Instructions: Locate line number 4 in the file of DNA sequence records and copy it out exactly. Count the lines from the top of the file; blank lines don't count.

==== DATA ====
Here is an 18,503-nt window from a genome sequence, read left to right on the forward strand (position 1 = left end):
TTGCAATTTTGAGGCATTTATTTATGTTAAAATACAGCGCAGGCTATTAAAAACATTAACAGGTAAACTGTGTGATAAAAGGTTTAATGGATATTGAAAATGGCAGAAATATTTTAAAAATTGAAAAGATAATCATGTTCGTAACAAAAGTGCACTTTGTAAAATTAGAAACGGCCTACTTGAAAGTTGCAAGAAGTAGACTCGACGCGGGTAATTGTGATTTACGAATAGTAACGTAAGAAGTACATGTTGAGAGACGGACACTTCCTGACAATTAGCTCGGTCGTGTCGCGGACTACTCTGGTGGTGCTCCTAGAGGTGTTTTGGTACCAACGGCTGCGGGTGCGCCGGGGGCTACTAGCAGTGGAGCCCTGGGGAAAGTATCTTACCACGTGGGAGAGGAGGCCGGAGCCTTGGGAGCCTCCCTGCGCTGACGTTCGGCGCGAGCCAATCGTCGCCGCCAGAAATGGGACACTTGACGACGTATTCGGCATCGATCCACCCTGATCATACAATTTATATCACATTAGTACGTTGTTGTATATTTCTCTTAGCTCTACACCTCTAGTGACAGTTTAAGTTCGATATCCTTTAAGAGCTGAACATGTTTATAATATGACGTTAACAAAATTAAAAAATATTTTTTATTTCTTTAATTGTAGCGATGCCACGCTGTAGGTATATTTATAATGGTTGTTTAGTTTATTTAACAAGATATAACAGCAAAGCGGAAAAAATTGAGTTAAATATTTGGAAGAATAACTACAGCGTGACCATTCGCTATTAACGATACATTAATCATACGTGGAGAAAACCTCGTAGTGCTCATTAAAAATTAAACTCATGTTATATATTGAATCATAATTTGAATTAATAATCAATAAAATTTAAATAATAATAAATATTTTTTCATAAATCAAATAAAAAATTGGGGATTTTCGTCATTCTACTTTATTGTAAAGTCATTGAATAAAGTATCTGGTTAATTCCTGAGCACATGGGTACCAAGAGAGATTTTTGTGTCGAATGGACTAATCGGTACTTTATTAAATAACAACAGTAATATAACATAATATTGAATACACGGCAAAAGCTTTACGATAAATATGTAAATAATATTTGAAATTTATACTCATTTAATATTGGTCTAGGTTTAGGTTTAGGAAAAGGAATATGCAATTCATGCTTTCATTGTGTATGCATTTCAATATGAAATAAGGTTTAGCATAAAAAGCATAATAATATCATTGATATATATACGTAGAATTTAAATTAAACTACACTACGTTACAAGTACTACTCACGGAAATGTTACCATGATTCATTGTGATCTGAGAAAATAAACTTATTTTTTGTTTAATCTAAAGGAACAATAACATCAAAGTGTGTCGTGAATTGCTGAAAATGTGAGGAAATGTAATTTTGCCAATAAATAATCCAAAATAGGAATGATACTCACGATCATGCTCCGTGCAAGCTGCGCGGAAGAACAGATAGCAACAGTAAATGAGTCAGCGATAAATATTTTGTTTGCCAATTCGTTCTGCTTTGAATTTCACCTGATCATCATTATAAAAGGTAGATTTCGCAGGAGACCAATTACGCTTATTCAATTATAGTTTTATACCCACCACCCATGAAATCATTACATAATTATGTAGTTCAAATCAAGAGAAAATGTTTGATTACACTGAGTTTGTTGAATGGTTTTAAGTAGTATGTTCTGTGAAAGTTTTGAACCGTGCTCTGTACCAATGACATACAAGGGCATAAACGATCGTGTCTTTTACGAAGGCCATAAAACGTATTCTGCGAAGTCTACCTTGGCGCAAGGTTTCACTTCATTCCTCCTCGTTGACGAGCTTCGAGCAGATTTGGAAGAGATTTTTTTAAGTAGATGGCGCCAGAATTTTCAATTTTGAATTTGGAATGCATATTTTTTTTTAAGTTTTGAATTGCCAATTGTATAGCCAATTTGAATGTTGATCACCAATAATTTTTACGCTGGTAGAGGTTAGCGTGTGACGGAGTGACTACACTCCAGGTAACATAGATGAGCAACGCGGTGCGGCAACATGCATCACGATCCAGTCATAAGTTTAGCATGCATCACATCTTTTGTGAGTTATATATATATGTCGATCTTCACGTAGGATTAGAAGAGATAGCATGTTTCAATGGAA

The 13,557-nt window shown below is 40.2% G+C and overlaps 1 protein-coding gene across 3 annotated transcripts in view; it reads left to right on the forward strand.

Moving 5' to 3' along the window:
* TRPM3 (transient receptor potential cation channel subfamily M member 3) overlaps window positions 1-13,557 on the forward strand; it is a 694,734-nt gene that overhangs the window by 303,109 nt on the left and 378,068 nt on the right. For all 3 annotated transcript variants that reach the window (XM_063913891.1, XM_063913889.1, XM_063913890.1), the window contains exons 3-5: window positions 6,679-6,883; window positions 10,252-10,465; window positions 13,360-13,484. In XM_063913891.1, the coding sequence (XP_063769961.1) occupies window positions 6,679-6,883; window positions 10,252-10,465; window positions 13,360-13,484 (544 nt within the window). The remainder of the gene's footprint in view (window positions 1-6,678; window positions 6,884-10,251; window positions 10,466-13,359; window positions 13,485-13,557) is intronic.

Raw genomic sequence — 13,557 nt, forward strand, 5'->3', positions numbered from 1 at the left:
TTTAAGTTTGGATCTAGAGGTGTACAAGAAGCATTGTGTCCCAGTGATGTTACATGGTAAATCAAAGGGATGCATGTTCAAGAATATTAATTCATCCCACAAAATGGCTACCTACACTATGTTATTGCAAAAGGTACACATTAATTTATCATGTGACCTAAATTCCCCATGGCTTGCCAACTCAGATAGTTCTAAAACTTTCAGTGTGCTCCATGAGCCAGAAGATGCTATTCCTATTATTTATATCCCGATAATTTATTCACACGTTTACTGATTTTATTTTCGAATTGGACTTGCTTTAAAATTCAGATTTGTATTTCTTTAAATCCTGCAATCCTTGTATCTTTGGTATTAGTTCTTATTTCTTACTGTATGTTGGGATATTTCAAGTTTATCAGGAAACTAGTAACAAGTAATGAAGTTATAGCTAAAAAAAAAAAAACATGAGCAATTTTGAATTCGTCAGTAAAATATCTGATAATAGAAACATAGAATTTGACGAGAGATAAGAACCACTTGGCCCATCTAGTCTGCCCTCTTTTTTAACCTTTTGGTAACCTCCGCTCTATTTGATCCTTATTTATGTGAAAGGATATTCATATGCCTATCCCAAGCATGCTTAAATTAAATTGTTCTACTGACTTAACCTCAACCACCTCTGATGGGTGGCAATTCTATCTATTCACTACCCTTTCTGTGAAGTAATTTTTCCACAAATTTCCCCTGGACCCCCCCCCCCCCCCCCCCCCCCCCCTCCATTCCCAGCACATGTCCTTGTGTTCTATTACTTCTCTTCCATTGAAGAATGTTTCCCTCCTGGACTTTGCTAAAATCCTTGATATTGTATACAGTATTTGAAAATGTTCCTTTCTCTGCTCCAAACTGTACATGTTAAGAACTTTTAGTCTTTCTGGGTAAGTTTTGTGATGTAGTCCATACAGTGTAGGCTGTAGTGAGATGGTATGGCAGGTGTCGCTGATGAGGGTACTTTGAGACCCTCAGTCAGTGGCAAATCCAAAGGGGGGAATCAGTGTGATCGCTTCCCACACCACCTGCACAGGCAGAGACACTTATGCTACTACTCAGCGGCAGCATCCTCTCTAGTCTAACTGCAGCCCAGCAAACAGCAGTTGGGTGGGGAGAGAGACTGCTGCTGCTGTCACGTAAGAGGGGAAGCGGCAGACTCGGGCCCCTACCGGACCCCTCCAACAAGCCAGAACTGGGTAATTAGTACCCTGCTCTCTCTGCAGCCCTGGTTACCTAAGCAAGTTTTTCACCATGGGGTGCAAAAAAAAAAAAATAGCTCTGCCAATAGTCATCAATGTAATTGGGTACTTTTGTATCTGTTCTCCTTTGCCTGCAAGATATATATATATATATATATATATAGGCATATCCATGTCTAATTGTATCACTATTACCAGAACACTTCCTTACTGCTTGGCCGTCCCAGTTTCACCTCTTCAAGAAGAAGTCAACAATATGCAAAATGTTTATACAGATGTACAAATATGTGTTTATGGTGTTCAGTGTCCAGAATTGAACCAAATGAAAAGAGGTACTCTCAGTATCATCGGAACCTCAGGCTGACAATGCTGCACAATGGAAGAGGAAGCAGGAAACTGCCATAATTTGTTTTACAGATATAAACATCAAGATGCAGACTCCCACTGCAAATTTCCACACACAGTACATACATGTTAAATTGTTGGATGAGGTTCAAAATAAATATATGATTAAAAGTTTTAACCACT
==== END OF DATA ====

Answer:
Moving 5' to 3' along the window: